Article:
The Victorian Internet

Morse Code Straight Key J-38
Morse Code Straight Key J-38 (Photo credit: Whiskeygonebad)

The other week I stumbled across a post about Morse keyers and decided to write some python code for sending and understanding Morse code (this code was updated on the 8th August 2017, because the AVbin DLL was not loading on some machines). Before I describe the code in more detail, a little bit of history wont go amiss.

The first Morse code message was sent on the 24th May, 1844, saying simply:

  • HAPPY    ....  .-  .--.  .--.  -.--
  • MORSE   --  ---  .-.  ...  .
  • CODE      -.-.  ---  -..  .
  • DAY         -..  .-  -.--

Remarkably, some 20 years later in 1866 the first transatlantic telegraph cable was completed and on March 10th, 1876, the first voice message was sent. This initial foray into international communications has been dubbed the “Victorian Internet”.

The python code you can download will allow you to generate Morse with a mouse or from a text file. There is also a program for investigating the relationship between the different codes for each alphanumeric character. The latter program will group the codes into 6 categories, which probably helps with learning. I haven’t found this grouping anywhere else so maybe it’s a little unconventional.

Installation (Windows Only)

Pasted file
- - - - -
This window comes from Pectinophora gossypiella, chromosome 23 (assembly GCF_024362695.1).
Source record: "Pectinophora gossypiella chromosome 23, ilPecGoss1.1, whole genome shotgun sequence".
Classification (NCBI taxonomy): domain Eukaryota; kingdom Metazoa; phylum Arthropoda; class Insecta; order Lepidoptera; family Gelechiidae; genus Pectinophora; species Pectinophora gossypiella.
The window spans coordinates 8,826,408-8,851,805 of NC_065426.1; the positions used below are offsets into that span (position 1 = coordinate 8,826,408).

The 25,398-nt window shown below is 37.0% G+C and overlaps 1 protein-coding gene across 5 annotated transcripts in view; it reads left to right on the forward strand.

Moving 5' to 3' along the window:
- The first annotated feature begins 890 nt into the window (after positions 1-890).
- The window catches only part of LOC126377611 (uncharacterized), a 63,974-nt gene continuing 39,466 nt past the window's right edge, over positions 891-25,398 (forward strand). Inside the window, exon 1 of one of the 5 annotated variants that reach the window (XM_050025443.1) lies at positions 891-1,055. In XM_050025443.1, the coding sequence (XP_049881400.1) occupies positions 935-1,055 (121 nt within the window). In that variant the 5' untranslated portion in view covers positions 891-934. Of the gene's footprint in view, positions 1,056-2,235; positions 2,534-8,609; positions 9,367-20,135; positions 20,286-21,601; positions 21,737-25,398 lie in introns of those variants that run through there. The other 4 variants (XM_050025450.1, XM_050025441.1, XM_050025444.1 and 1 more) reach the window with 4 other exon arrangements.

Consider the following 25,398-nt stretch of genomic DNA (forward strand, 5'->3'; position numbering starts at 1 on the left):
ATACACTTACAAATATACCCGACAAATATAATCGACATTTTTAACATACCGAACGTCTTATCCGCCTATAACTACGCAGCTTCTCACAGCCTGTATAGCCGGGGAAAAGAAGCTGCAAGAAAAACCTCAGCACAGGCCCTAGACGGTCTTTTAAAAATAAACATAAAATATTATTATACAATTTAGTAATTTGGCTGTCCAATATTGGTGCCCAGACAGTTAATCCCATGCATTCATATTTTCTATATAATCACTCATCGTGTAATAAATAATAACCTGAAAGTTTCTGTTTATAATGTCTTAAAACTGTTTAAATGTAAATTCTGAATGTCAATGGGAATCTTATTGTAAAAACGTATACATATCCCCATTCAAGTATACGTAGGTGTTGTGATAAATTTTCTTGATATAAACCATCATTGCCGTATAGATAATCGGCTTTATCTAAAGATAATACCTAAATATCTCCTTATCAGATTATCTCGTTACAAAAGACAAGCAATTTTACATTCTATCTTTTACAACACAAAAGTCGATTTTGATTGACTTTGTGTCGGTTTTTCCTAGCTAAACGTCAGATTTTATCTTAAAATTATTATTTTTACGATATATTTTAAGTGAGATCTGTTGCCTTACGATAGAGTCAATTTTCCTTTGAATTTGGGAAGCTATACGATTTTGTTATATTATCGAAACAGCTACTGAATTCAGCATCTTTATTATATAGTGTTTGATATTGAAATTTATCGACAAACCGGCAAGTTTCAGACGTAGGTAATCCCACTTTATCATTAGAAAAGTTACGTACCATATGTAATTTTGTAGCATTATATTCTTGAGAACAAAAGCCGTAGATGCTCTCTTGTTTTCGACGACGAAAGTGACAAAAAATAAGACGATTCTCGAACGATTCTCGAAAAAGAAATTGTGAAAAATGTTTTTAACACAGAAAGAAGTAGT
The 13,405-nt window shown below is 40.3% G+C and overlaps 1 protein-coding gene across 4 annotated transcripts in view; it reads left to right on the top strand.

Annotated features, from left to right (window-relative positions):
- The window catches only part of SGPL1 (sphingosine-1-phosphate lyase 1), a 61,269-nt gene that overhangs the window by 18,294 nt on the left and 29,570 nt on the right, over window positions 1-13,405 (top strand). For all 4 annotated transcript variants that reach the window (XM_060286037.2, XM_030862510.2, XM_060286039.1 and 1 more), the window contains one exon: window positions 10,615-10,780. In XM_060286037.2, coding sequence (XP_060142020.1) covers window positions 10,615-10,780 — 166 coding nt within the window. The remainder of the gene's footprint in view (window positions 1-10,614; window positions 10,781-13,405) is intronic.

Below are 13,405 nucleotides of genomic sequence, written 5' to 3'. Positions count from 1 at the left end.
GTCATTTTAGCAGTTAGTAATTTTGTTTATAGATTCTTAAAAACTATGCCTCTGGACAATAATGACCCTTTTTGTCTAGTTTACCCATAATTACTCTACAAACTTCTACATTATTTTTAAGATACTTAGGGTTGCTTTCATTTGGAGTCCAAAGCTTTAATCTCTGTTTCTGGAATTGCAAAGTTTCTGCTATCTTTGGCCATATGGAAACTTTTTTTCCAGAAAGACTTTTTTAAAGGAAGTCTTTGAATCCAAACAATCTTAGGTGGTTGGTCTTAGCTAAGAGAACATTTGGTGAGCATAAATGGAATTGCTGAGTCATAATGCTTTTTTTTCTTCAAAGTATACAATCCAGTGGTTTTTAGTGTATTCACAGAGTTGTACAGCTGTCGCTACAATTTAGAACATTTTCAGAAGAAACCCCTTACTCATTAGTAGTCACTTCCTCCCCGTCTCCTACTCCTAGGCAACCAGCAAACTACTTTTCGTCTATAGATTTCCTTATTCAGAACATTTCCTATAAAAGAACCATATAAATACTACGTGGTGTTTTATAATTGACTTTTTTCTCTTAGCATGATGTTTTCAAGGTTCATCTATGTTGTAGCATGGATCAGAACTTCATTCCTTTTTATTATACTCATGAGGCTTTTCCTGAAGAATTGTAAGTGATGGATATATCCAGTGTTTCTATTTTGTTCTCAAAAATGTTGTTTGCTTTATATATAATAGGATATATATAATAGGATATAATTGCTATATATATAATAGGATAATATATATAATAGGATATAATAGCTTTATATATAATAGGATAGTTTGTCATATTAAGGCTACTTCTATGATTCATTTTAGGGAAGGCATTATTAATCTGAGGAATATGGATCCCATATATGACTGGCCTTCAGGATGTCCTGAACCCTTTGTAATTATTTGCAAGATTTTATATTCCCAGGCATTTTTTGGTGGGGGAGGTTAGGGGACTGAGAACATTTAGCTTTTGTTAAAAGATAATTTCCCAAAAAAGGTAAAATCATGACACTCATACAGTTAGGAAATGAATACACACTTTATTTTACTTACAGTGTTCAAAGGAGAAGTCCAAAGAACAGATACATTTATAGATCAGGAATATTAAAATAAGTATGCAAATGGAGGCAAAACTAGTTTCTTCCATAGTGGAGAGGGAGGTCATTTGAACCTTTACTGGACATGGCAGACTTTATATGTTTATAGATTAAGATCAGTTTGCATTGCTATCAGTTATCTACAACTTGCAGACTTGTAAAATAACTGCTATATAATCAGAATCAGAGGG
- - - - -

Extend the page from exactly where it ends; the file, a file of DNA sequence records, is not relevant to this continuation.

Firstly, you need to install Python 2.7 (64 bit) to its default location, which you can download from here. The 32 bit version is here. Secondly, unpack the contents this zip file and then change into the directory called morsecode2017. Thirdly, you should install either AVbin10-win64 or AVbin10-win32, depending on which version of python you installed. Finally check out the the four .bat files in this directory:

  • segment
  • play
  • keyer
  • translate

PORTABLE Python Version (windows only)

If you are not too keen on installing Python then you can download a version of the code containing portable python from here. Unpack the contents and then change into the directory called morsecodePortable where you will see the same four .bat files as listed above.

Programs

segment

This program segments the morse code for each character into 6 categories. The categories are:

palindromes:

  • K   -.-
  • R   .-.
  • X   -..-
  • P   .--.

dits:

  • E   .
  • I    ..
  • S   ...
  • H   ....

dahs:

  • T    -
  • M   --
  • O   ---

symmetric (dahs = dits)

  • A   .-
  • N   -.
  • C   -.-.
  • Z   --..

of length 3 with 1 dit or dah

  • D   -..
  • G   --.
  • W  .--
  • U   ..-

of length 4 with 1 dit or dah

  • B   -...
  • L   .-..
  • F   ..-.
  • V   ...-
  • J    .---
  • Y   -.--
  • Q   --.-

play

This program plays the alphabet.

keyer

This program allows you to generate Morse code through your sound card. Move the mouse cursor over the graphics window that opens and then use the left and right mouse buttons to generate dits and dahs respectively.

translate

This program reads in a text file and produces the equivalent Morse. The output produced sounds like Morse but might not be acceptable to a professional coder.

All I can say is that if you like programming and/or just reading about Morse code then these programs are a good place to start.

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